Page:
The party after the split


Revati Laul ruminates on why she once believed. And now no longer does

I FIRST MET Arvind Kejriwal two years ago at a friend’s office, while working as a filmmaker. He had written a short but powerful pamphlet for political action and change called ‘Swaraj’ (now a full-fledged book). We were discussing how to turn it into a film. What struck me then was his single-mindedness and drive. There was no Anna Hazare, anti-corruption movement yet, just a one-man dynamo and his ideas. So, when, six months later, I was at TEHELKA and Arvind had put together what seemed like a very credible movement for change, I jumped in not just as a writer-observer, but as a semi-participant.

Party stupor Arvind Kejriwal sporting a new cap ‘I am the common man’ at the launch of his political party at the Constitution Club, Delhi
Photo: Dijeshwar Singh

The meetings in March 2011 at Delhi’s Teen Murti Bhavan with Aruna Roy, Medha Patkar, Santosh Hegde in attendance, painted for the first time for me, in my decade-and-a-half media career, the possibility of a ‘rising’ from our midst. My first piece, written one day into the anti-corruption movement, in April 2011, was enthusiastic — as it was perhaps a little breathless and naïve. Five days later, however, with some scrutiny of the suggestions Arvind had made, my perspective began to shift. Objections had been raised in meetings at Teen Murti Bhavan about the solutions proposed by Arvind. What would happen if one Lokpal looked at everything from ration card complaints to the coal scam? Arvind had promised to factor in the changes suggested, but thirteen drafts later, the big questions still remained. Clunky, unsorted problems that made the bill look bad.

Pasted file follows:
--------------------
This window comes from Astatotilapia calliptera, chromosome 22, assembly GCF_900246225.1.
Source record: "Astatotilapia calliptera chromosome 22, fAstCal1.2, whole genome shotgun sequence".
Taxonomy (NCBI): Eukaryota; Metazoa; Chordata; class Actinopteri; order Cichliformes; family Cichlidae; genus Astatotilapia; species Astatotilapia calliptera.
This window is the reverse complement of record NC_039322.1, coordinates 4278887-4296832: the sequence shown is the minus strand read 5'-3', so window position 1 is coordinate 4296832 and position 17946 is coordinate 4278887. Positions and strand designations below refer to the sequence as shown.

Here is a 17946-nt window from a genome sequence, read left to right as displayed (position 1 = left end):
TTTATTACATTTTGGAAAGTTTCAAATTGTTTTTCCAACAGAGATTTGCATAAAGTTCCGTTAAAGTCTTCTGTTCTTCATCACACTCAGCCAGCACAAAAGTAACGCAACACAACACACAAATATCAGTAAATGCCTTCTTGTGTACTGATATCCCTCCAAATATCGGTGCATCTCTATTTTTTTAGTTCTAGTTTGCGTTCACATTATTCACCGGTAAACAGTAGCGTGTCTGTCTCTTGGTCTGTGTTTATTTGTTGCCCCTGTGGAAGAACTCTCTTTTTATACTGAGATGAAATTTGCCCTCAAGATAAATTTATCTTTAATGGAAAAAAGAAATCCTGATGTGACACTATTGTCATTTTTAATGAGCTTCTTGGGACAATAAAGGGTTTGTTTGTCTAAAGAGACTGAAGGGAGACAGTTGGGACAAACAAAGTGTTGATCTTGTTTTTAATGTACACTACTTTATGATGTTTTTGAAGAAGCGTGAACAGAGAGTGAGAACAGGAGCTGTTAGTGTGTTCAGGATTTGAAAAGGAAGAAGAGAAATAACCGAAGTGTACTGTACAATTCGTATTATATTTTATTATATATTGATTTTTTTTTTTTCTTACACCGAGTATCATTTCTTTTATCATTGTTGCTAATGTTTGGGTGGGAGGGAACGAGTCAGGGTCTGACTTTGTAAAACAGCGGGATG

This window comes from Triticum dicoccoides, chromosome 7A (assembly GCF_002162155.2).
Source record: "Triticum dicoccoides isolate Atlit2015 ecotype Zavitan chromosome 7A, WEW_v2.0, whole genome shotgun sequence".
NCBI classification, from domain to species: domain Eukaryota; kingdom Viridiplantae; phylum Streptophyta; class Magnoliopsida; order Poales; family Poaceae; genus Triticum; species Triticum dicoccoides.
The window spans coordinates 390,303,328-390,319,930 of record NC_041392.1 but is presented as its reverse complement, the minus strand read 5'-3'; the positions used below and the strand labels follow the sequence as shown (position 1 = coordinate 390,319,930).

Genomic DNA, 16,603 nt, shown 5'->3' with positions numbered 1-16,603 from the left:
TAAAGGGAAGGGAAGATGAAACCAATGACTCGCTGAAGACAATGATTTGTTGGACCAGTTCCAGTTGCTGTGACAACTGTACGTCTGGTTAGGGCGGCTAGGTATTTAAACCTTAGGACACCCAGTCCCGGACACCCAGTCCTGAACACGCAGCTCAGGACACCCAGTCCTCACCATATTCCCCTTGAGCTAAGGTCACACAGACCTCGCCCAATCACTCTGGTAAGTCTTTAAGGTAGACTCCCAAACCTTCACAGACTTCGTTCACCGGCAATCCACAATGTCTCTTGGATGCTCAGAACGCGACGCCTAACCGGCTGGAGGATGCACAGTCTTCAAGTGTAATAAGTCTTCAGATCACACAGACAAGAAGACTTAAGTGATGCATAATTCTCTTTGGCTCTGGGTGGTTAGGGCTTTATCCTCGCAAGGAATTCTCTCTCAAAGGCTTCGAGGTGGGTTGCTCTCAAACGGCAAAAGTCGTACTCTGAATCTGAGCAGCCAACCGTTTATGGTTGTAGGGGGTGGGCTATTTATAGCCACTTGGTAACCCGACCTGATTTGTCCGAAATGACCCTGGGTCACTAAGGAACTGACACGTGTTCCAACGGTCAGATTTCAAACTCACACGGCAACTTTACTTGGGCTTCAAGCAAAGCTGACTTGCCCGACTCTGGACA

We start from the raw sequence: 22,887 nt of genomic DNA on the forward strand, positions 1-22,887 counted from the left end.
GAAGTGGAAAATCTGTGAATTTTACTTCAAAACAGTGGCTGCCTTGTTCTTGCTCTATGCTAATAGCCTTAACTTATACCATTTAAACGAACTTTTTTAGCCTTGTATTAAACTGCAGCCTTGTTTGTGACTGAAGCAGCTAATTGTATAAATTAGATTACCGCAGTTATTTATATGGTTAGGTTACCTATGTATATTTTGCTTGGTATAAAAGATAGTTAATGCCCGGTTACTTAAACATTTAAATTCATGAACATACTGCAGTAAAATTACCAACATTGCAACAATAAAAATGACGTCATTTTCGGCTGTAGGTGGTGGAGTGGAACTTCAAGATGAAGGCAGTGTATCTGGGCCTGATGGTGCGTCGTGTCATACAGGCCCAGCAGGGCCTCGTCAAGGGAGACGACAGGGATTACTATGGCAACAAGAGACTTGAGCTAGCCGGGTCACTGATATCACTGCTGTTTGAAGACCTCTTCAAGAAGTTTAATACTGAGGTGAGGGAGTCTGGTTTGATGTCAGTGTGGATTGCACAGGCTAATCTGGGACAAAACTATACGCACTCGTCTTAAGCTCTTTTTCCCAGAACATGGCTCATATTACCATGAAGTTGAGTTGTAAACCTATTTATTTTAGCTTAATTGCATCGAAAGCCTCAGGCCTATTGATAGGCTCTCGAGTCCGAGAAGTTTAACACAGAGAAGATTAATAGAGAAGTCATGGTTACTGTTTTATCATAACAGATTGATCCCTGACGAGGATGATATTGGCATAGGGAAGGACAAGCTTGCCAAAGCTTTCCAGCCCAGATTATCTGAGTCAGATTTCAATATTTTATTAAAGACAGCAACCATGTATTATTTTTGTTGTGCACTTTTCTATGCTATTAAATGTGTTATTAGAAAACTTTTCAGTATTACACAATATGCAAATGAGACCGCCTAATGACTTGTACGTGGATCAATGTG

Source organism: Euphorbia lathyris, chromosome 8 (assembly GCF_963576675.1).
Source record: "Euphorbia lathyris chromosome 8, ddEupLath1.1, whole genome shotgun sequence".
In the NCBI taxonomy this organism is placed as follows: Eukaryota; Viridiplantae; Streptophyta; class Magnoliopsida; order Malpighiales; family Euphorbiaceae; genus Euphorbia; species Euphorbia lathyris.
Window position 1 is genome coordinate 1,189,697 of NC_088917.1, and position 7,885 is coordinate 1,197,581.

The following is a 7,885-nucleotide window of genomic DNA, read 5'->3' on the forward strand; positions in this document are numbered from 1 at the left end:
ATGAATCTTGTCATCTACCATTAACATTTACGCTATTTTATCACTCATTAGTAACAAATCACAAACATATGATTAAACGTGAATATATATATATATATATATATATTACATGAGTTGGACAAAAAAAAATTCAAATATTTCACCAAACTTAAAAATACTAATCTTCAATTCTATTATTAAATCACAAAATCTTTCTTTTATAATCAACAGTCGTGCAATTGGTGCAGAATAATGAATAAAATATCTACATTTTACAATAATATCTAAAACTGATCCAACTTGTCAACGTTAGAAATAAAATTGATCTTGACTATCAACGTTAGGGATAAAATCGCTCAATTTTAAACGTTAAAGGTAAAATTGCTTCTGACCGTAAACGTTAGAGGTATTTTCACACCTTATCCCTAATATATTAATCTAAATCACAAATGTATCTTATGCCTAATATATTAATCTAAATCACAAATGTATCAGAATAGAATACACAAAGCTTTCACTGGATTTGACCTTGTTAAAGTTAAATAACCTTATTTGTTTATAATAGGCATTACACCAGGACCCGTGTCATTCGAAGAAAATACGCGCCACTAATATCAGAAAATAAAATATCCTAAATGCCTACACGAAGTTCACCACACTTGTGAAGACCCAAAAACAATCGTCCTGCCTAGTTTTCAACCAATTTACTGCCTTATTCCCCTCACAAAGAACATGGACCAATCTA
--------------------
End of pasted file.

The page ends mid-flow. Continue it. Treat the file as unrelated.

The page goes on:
“Tell me what you think is wrong,” Arvind would ask repeatedly. Our discussions kept circling around the same problem. Months and more drafts later, many people were saying what I had experienced: Arvind hears what you have to say, but he’s got his mind made up. He and Prashant Bhushan have a very specific plan of action, a model in their head that they are determinedly working towards.

With the amount of political ammunition Arvind and Prashant had accumulated against the UPA, I expected they would get some support from the BJP, the Left. But outside of some perfunctory public display of solidarity against the UPA, I was surprised at how unanimous the entire political spectrum was — this bill had too many holes for any party to back. Arvind used this to rachet up the agitation in August 2011 for the urban and semi-urban supporters who found in his tangible earnestness a vent for their frustration. The roadmap wasn’t so important. Neither was the actual shape of what was on offer. The spin worked. Arvind kept telling the gullible crowds there would never be a political party brave enough to accept his solution to corruption. Privately, he and Prashant would concede that a Lokpal is no magic wand. Systemic change is a slow-moving beast.